Coach Mike London’s first season ended with a loss to Virginia Tech.
And just when you thought hope was lost, the Hoos stormed back, relying on their 3-point shooting to knock off No. 13 Minnesota on the road …
… oh wait, you wanted to talk football? That was not quite as much fun this weekend. After all, that was a competitive quarter of football Hoo fans saw … but the rest of the game? Not so much.
1. The Storyline. When you are on the road playing a better football team – and even before the outcome was decided this week, Hoo fans knew Tech was the better football team – you cannot waste an opportunity. And when you hold the better team to zero points and zero first downs, that is an opportunity.
Likewise, when you are on the road playing a better football team, you cannot gift-wrap an opportunity for that team. And when you hand the ball over to the opposing offense inside your own 10-yard line, that is an opportunity.
In the end, however, it is hard to say that it would have mattered. This year, like most recent years, Virginia Tech was faster and more talented. On top of that, this year, Tech was more disciplined in its play. Add those factors together and the only way you could see the Hoos winning this week was if the Hokies had a JMU-like letdown.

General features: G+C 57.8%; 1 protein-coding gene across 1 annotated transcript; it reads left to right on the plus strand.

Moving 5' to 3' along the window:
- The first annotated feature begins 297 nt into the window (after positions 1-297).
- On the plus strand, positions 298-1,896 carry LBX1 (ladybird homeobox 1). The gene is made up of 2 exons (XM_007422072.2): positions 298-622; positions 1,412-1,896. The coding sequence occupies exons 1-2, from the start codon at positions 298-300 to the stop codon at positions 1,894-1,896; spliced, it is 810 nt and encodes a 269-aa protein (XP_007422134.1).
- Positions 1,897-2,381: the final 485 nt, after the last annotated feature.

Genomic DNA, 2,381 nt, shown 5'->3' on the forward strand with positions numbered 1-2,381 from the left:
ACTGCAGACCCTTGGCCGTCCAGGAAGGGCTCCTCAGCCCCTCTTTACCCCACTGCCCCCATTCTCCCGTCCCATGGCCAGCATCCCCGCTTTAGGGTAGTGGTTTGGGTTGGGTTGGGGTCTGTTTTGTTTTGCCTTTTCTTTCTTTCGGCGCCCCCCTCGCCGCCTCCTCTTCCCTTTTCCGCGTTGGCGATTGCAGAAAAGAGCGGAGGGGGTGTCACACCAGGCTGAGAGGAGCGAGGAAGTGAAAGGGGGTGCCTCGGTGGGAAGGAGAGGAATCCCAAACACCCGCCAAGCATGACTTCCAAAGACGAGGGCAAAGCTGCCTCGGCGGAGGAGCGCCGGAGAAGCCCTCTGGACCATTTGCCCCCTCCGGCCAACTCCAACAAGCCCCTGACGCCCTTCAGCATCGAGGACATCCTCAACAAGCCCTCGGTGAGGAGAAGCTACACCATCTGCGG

Of course, with the Hoos not having beaten the Hokies on the football field in … oh … 403 years, and with the Hokies having locked up their spot in the ACC Championship Game before taking the field, I suppose a letdown was not out of the question. But if you stop and think about it, that is a sad statement on the “rivalry” if one could envision that VT actually could “look past” its in-state “rival” … and it certainly was not that hard to envision.
Maybe the first quarter was a case of Tech having to find its rhythm or get focused, or maybe it was a case of the Hoos playing over their collective head for a quarter but regardless, the next three quarters were a stark reminder of the current gap between the programs. Simply put, Mike London and crew...
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